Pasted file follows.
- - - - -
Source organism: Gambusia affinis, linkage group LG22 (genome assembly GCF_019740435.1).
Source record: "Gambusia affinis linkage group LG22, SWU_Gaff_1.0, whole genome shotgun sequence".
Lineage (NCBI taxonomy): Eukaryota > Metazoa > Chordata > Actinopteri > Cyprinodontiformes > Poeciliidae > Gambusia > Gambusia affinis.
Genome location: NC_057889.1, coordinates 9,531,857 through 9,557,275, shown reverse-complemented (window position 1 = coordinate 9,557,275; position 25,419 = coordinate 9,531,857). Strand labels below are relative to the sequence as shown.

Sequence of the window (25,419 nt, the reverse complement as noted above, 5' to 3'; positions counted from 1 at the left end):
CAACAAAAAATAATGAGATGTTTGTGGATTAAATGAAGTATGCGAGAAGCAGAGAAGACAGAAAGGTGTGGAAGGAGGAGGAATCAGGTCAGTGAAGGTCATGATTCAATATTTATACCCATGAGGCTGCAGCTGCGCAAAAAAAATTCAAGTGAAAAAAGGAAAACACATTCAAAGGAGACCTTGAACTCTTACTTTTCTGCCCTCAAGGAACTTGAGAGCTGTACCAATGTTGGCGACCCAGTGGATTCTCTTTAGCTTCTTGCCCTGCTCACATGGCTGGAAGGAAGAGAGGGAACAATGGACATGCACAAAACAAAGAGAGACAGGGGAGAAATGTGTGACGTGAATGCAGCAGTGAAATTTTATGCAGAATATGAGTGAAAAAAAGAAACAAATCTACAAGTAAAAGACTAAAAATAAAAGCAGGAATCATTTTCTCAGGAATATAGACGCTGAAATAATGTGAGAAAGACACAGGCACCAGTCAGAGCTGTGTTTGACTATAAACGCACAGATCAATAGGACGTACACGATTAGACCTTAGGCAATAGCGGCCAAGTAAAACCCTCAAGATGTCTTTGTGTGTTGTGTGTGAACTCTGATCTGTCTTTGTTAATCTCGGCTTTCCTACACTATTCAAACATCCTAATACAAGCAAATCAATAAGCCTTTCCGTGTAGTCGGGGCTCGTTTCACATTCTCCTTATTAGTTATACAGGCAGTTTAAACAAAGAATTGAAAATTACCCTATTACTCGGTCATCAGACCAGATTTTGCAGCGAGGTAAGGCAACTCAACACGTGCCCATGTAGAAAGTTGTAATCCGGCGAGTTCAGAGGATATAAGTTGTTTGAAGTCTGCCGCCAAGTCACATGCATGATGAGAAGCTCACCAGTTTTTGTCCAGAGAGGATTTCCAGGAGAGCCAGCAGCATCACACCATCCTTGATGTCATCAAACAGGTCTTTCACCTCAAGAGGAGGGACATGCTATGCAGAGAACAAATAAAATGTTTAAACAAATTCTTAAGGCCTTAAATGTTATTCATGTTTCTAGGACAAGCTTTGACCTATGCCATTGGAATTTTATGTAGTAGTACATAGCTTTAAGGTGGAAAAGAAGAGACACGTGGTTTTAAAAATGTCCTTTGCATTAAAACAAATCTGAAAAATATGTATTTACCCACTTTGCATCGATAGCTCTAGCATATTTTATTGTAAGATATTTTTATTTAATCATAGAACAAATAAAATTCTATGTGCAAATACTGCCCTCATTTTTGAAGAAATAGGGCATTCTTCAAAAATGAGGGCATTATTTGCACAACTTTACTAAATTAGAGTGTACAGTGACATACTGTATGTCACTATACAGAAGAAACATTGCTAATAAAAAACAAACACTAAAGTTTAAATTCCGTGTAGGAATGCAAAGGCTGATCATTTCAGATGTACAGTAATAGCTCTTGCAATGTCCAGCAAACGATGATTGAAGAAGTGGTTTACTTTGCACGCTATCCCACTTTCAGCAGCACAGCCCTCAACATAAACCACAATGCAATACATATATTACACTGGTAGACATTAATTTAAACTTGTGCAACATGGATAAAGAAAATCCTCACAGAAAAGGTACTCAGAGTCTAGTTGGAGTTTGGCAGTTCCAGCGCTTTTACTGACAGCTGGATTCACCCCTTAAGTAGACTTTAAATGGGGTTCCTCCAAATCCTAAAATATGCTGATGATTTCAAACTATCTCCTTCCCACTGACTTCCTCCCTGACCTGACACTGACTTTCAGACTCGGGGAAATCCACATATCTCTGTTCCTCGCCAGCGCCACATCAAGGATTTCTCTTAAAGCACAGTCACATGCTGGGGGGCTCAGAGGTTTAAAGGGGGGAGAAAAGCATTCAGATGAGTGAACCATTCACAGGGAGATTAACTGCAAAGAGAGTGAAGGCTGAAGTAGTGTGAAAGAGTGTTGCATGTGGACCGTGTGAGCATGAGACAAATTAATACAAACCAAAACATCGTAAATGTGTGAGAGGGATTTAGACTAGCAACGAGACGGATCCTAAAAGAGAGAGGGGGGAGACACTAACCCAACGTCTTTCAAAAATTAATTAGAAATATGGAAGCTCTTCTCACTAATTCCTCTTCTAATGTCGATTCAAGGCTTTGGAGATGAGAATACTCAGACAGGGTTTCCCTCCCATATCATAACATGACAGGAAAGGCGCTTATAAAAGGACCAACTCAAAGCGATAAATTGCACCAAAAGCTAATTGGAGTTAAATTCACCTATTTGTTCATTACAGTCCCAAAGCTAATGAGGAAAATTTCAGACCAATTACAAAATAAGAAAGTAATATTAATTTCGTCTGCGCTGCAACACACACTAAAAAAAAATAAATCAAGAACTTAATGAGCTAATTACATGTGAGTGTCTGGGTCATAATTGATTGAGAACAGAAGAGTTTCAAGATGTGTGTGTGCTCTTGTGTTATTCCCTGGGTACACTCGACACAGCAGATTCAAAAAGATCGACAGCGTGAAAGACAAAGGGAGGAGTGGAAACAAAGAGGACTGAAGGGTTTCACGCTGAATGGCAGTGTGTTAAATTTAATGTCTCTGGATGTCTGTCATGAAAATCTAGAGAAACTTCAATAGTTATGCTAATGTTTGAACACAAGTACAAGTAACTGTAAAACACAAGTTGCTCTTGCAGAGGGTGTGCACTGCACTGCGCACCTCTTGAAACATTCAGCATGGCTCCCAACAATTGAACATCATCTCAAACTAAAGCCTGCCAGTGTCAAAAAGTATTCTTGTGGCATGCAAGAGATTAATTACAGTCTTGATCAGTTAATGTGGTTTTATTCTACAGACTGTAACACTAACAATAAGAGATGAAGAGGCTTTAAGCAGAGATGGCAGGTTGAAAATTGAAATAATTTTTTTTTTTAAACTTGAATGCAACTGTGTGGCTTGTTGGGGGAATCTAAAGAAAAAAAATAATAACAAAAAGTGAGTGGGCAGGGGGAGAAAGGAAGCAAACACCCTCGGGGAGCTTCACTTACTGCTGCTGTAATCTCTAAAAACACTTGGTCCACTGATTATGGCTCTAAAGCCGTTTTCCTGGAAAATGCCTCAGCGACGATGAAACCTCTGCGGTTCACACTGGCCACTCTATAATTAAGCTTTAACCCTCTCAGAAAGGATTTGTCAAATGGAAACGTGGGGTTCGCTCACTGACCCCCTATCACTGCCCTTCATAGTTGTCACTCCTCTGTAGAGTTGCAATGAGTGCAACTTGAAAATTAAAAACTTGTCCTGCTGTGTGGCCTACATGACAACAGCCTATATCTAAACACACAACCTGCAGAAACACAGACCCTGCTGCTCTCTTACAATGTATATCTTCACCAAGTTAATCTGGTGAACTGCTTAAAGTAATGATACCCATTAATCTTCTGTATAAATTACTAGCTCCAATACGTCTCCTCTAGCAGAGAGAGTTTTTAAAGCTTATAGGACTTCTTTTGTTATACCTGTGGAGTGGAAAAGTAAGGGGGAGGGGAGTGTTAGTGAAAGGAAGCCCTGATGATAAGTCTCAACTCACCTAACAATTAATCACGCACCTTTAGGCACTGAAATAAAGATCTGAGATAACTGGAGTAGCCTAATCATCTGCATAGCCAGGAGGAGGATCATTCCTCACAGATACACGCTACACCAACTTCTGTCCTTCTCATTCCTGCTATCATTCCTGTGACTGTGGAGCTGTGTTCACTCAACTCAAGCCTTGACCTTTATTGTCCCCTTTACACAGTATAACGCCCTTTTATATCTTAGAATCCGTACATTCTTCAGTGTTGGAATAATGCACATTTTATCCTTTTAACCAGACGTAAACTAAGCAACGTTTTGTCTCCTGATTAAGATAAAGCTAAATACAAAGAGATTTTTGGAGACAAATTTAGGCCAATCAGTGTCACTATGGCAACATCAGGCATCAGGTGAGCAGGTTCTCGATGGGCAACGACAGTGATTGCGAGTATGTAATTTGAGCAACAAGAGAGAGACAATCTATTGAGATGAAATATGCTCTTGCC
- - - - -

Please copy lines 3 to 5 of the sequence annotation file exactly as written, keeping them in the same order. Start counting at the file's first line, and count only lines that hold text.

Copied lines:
Lineage (NCBI taxonomy): Eukaryota > Metazoa > Chordata > Actinopteri > Cyprinodontiformes > Poeciliidae > Gambusia > Gambusia affinis.
Genome location: NC_057889.1, coordinates 9,531,857 through 9,557,275, shown reverse-complemented (window position 1 = coordinate 9,557,275; position 25,419 = coordinate 9,531,857). Strand labels below are relative to the sequence as shown.

Sequence of the window (25,419 nt, the reverse complement as noted above, 5' to 3'; positions counted from 1 at the left end):